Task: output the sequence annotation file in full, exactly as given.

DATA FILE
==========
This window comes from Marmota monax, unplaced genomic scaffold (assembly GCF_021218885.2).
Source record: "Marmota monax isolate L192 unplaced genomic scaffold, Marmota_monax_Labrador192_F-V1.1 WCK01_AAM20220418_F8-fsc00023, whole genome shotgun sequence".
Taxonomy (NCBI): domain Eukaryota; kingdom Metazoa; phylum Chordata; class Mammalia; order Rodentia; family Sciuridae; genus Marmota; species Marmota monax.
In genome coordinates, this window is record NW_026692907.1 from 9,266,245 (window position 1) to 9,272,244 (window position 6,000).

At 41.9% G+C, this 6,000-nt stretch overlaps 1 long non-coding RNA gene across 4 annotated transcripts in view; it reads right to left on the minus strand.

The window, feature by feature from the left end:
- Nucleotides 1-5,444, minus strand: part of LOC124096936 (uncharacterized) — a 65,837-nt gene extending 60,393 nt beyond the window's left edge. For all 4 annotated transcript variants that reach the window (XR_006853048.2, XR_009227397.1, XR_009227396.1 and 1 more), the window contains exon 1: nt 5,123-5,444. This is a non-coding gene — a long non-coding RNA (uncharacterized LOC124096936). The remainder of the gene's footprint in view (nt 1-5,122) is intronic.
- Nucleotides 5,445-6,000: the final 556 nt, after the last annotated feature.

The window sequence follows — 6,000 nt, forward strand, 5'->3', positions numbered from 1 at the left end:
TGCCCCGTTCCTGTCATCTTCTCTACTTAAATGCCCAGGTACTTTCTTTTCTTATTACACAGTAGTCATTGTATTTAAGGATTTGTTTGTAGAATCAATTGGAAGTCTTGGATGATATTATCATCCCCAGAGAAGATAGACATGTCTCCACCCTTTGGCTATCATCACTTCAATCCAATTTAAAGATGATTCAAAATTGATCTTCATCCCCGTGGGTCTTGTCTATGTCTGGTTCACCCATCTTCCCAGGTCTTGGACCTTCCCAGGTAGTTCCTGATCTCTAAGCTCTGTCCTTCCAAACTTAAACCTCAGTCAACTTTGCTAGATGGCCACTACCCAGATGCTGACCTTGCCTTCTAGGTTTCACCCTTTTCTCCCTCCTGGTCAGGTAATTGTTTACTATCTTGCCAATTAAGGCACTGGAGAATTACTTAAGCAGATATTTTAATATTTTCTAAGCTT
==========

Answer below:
This window comes from Marmota monax, unplaced genomic scaffold (assembly GCF_021218885.2).
Source record: "Marmota monax isolate L192 unplaced genomic scaffold, Marmota_monax_Labrador192_F-V1.1 WCK01_AAM20220418_F8-fsc00023, whole genome shotgun sequence".
Taxonomy (NCBI): domain Eukaryota; kingdom Metazoa; phylum Chordata; class Mammalia; order Rodentia; family Sciuridae; genus Marmota; species Marmota monax.
In genome coordinates, this window is record NW_026692907.1 from 9,266,245 (window position 1) to 9,272,244 (window position 6,000).

At 41.9% G+C, this 6,000-nt stretch overlaps 1 long non-coding RNA gene across 4 annotated transcripts in view; it reads right to left on the minus strand.

The window, feature by feature from the left end:
- Nucleotides 1-5,444, minus strand: part of LOC124096936 (uncharacterized) — a 65,837-nt gene extending 60,393 nt beyond the window's left edge. For all 4 annotated transcript variants that reach the window (XR_006853048.2, XR_009227397.1, XR_009227396.1 and 1 more), the window contains exon 1: nt 5,123-5,444. This is a non-coding gene — a long non-coding RNA (uncharacterized LOC124096936). The remainder of the gene's footprint in view (nt 1-5,122) is intronic.
- Nucleotides 5,445-6,000: the final 556 nt, after the last annotated feature.

The window sequence follows — 6,000 nt, forward strand, 5'->3', positions numbered from 1 at the left end:
TGCCCCGTTCCTGTCATCTTCTCTACTTAAATGCCCAGGTACTTTCTTTTCTTATTACACAGTAGTCATTGTATTTAAGGATTTGTTTGTAGAATCAATTGGAAGTCTTGGATGATATTATCATCCCCAGAGAAGATAGACATGTCTCCACCCTTTGGCTATCATCACTTCAATCCAATTTAAAGATGATTCAAAATTGATCTTCATCCCCGTGGGTCTTGTCTATGTCTGGTTCACCCATCTTCCCAGGTCTTGGACCTTCCCAGGTAGTTCCTGATCTCTAAGCTCTGTCCTTCCAAACTTAAACCTCAGTCAACTTTGCTAGATGGCCACTACCCAGATGCTGACCTTGCCTTCTAGGTTTCACCCTTTTCTCCCTCCTGGTCAGGTAATTGTTTACTATCTTGCCAATTAAGGCACTGGAGAATTACTTAAGCAGATATTTTAATATTTTCTAAGCTT